Parents and advocates are suing Viacom (one of the largest entertainment companies in the world) and Kellogg, to prevent them from marketing junk food to young children.
The plaintiffs allege that these two companies knowingly and directly harm children's health by marketing mainly food products high in sugar, saturated and trans fat, or salt, and mainly without any nutritional value. [The Centre for Science in the Public Interest (CSPI)] announced that the plaintiffs will ask a Massachusetts court to forbid the companies from marketing junk foods to audiences where 15 percent or more of the audience is under age eight, and to cease marketing junk foods through web sites, toy giveaways, contests, and other techniques aimed at that age group.
The lawsuit comes just six weeks after the [Institute of Medicine] reported that food advertising aimed at children works. Because mainly junk foods - high in sugars and calories and low in nutrition - are marketed the most by these companies, the effect is detrimental for children: it could lead to obesity and malnourished kids.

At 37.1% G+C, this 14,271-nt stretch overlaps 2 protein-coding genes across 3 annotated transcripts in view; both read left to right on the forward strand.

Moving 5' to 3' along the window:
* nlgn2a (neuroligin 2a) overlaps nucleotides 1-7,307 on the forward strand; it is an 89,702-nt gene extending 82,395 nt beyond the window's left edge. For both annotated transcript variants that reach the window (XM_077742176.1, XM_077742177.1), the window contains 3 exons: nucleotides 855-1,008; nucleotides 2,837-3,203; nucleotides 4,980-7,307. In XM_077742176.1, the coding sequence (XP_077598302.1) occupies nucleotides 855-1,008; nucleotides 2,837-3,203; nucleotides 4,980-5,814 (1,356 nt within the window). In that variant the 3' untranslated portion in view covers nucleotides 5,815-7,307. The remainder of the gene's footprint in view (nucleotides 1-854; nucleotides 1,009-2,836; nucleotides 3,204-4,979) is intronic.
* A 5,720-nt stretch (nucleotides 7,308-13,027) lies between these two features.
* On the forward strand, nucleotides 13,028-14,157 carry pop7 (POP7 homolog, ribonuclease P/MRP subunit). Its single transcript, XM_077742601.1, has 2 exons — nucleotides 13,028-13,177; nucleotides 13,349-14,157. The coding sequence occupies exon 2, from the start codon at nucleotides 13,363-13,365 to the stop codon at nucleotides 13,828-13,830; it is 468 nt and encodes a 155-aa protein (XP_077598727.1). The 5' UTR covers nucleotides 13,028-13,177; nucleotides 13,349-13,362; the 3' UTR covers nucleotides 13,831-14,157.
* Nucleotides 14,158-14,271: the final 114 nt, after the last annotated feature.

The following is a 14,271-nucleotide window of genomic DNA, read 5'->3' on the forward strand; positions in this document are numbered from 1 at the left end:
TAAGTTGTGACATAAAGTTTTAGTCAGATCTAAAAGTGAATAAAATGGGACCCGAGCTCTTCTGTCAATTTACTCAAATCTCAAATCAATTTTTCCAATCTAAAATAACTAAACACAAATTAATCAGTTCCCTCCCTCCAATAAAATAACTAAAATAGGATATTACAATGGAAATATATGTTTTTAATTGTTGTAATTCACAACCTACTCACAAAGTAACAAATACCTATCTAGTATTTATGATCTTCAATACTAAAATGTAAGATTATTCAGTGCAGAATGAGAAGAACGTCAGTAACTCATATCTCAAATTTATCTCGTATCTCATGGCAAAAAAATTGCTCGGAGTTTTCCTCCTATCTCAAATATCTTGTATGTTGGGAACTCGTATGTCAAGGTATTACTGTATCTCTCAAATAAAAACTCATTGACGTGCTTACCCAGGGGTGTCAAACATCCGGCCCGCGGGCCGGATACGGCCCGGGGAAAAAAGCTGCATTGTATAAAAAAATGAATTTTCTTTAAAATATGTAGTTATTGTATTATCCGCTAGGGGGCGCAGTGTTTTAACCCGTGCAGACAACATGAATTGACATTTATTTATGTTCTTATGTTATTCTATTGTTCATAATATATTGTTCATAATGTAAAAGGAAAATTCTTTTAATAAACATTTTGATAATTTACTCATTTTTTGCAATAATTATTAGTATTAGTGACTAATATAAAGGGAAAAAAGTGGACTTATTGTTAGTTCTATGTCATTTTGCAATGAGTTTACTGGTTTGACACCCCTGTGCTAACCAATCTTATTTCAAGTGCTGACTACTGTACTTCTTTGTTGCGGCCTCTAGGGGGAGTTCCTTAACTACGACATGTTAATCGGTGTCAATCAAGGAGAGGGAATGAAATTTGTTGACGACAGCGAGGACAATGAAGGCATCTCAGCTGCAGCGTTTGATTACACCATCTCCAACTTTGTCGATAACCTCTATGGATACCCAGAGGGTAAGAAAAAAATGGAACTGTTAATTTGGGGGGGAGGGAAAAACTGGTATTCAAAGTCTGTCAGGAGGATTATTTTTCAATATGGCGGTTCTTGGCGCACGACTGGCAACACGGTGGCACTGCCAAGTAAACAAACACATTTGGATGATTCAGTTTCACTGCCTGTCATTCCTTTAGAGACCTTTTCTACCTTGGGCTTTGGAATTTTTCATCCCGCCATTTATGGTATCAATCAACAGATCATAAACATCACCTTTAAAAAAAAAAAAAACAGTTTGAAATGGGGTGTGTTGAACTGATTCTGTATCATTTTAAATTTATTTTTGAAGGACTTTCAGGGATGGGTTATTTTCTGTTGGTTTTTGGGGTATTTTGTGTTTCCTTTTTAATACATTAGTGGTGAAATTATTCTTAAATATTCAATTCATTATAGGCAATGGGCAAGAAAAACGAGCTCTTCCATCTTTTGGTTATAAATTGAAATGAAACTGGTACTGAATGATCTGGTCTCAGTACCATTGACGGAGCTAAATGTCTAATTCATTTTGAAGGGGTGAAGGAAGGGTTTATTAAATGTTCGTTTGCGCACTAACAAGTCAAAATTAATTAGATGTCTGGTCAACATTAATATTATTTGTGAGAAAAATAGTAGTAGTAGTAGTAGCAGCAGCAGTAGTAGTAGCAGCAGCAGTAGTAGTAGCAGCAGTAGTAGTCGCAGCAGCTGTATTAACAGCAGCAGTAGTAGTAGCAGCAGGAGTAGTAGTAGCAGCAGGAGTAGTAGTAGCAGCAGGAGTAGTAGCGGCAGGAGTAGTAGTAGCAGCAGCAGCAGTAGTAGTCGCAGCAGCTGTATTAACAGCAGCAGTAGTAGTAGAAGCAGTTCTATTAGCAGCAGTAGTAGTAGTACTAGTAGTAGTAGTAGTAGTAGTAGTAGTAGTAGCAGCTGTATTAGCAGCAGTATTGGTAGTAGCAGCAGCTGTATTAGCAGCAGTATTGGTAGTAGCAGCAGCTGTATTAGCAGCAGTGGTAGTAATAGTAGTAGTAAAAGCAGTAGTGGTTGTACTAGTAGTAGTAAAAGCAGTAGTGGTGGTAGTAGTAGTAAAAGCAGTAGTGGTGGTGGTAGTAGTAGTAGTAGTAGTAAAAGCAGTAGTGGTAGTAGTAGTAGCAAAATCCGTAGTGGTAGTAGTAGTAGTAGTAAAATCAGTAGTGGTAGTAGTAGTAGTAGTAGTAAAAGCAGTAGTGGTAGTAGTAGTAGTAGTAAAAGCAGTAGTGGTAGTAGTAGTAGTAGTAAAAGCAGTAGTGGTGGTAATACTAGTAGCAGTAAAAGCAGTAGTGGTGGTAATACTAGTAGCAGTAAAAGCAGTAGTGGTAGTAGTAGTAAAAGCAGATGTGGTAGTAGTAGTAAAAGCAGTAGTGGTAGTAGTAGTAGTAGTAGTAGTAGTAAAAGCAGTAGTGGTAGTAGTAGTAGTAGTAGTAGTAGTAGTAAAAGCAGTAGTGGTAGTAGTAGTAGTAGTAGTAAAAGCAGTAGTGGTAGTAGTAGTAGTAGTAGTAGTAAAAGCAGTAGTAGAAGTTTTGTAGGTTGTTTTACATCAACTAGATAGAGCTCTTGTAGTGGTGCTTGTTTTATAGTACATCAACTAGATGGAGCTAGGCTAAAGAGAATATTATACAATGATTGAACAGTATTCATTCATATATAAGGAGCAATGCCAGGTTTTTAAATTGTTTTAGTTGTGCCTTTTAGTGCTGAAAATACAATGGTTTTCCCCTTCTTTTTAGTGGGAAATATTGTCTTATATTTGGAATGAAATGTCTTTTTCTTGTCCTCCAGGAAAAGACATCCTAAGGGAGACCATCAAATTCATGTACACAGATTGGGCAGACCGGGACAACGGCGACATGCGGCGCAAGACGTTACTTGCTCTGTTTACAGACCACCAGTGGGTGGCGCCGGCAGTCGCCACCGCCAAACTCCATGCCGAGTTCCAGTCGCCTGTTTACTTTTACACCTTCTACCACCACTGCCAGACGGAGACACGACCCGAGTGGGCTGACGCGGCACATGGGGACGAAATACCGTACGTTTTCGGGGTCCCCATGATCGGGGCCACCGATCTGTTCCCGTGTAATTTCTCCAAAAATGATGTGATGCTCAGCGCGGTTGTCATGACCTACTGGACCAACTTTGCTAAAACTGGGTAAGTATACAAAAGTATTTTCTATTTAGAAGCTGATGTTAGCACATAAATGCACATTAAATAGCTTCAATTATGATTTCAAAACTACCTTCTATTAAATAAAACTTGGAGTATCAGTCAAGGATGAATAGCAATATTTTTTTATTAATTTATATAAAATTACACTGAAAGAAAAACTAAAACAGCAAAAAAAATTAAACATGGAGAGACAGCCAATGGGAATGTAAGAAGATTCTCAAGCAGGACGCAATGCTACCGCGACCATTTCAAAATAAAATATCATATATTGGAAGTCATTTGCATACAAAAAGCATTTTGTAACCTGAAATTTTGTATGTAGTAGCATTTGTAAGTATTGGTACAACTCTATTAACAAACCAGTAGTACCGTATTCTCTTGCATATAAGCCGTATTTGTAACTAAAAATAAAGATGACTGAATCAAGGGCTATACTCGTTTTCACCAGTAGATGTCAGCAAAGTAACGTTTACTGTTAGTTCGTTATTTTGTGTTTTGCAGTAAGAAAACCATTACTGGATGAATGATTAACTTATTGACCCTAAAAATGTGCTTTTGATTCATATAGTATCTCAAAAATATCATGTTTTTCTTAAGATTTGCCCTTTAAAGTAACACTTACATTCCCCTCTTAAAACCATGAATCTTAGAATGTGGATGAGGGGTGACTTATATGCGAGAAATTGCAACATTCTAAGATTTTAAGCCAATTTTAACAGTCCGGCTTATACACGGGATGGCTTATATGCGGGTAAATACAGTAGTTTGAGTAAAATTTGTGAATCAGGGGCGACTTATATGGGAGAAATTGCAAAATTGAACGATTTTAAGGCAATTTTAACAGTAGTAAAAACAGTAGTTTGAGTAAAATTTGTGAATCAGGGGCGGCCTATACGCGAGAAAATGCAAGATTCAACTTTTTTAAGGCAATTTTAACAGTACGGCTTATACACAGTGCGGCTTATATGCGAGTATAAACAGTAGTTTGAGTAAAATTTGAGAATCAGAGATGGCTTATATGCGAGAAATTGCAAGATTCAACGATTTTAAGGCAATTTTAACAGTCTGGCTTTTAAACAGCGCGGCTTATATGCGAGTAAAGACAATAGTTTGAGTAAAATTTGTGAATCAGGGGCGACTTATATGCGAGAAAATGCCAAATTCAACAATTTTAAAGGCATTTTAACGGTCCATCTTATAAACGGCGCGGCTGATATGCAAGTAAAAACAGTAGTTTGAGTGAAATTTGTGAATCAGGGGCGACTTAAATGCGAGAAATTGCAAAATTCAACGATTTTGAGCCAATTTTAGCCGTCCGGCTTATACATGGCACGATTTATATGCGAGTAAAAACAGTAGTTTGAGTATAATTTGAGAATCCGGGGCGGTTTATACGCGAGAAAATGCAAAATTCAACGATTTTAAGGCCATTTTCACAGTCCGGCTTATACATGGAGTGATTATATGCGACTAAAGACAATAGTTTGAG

The report states that "the prevailing pattern of food and beverage marketing to children and youth in America represents, at best, a missed opportunity, and at worst, a direct threat to the health prospects of the next generation."
The Massachusetts statute the plaintiffs are suing under provides for damages of $25 per violation of unfair or deceptive advertising. In this case, a violation would occur each time that a Massachusetts child sees an ad for a junk food on Nickelodeon, (Viacom) or sees a Kellogg junk-food ad on that or another network, or sees Kellogg junk-food packaging that bears SpongeBob SquarePants, Dora the Explorer, or other cartoon characters.
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Viacom & Kellogg to be Sued for Marketing Junk Food
|. By Jane Mundy|
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